Percy Jackson meets Transformers in this heart-stopping, futuristic adventure that will make you question everything you know--and look at robots in a whole new light
I've already shown this to two of my middle school boys in class, and had them read the summary to see what they thought, and they both said they would read the book because it sounds good to them.

BOT WARS by J.V. Kade (who also writes YA as Jennifer Rush-ALTERED) is an intriguing sci-fi look into the future. The robots are advanced, as is the American society, but is it really all as it seems? In true dystopic fashion, the main character finds out maybe he doesn't know as much as he thought he did, and maybe there are some people out there fighting against the government that created a "better" world. There are intriguing allegories that can be made about slavery/working class and how those groups are treated.

In BOT WARS, Kade has created an exciting book full of non-stop action that has a bit of a rescue/heist feeling to it. It is an enjoyable, suspenseful read. It's full of fun characters - both human and robot - who are very entertaining. But what really makes the heart of this book are the family ties that make it an even stronger book than just the story of the robots vs. humans. Beyond all of the fighting and political aspects, it's about a young boy searching for the father he has been missing for two years, and his inability to give up hope that he's out there somewhere just waiting to be found and reunited with him. A boy needs his dad, and a dad needs his son...but how can they each keep each other safe in a world of robots? This is an action-packed, cleverly imagined middle grade book with strong boy appeal. Hand this off to those who want futuristic books, those who love science-fiction, and those who would like reading a book about a boy who won't give up hope.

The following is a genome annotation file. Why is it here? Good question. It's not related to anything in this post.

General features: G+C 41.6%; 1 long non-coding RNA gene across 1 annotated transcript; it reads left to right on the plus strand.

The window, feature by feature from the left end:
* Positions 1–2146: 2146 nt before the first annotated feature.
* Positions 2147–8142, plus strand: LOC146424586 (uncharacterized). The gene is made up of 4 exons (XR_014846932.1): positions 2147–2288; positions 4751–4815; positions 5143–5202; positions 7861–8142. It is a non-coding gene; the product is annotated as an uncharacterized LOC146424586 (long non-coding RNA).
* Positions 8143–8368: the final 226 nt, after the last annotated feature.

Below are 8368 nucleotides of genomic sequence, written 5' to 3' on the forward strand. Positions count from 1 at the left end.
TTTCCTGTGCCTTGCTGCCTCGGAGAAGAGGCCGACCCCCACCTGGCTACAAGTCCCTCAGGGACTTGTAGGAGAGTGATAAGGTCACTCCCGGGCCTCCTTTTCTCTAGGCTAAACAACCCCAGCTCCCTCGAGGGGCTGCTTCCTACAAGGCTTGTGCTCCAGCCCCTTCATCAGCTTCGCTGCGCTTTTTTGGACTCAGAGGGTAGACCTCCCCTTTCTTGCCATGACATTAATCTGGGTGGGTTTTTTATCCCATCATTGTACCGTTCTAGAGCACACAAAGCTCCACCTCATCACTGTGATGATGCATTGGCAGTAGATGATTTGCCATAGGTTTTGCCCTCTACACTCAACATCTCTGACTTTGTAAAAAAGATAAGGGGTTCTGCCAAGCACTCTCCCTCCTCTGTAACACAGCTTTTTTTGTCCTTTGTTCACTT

Wednesday, March 6, 2013

Student Recommendation: DIVERGENT by Veronica Roth

I'm a huge dystopian fan, and an even bigger DIVERGENT fan, so when I knew that one of my 8th grade boys, who is a huge reader, had not yet read it, I knew I needed to recommend it to him and his group to read together. I'm so glad he liked it! This is definitely one of those books that hooks teen readers in my experience.

Author: Veronica Roth
Publisher: Katherine Tegen Books (a HarperCollins imprint)
Release Date:  May 3, 2011
Number of Pages: 487
In Beatrice Prior's dystopian Chicago world, society is divided into five factions, each dedicated to the cultivation of a particular virtue--Candor (the honest), Abnegation (the selfless), Dauntless (the brave), Amity (the peaceful), and Erudite (the intelligent). On an appointed day of every year, all sixteen-year-olds must select the faction to which they will devote the rest of their lives. For Beatrice, the decision is between staying with her family and being who she really is--she can't have both. So she makes a choice that surprises everyone, including herself.

During the highly competitive initiation that follows, Beatrice renames herself Tris and struggles alongside her fellow initiates to live out the choice they have made. Together they must undergo extreme physical tests of endurance and intense psychological simulations, some with devastating consequences. As initiation transforms them all, Tris must determine who her friends really are--and where, exactly, a romance with a sometimes fascinating, sometimes exasperating boy fits into the life she's chosen. But Tris also has a secret, one she's kept hidden from everyone because she's been warned it can mean death. And as she discovers unrest and growing conflict that threaten to unravel her seemingly perfect society, she also learns that her secret might help her save those she loves . . . or it might destroy her.

I recently read one of my favorite books of all time, which is Divergent by Veronica Roth. Divergent is a dystopian romance novel. I rate Divergent five out of five stars. I rate it five out of five stars because there are so many twists, turns, and secrets in this book. I recommend this book to people who love a good action adventure book. I love this book, I love every single thing about it. As I said before there are so many major plot twists from beginning to end. This book deserves many awards and honors. This book is so good all of the parts are my favorite. I recommend reading the sequel to Divergent, Insurgent, to everybody who loves this book.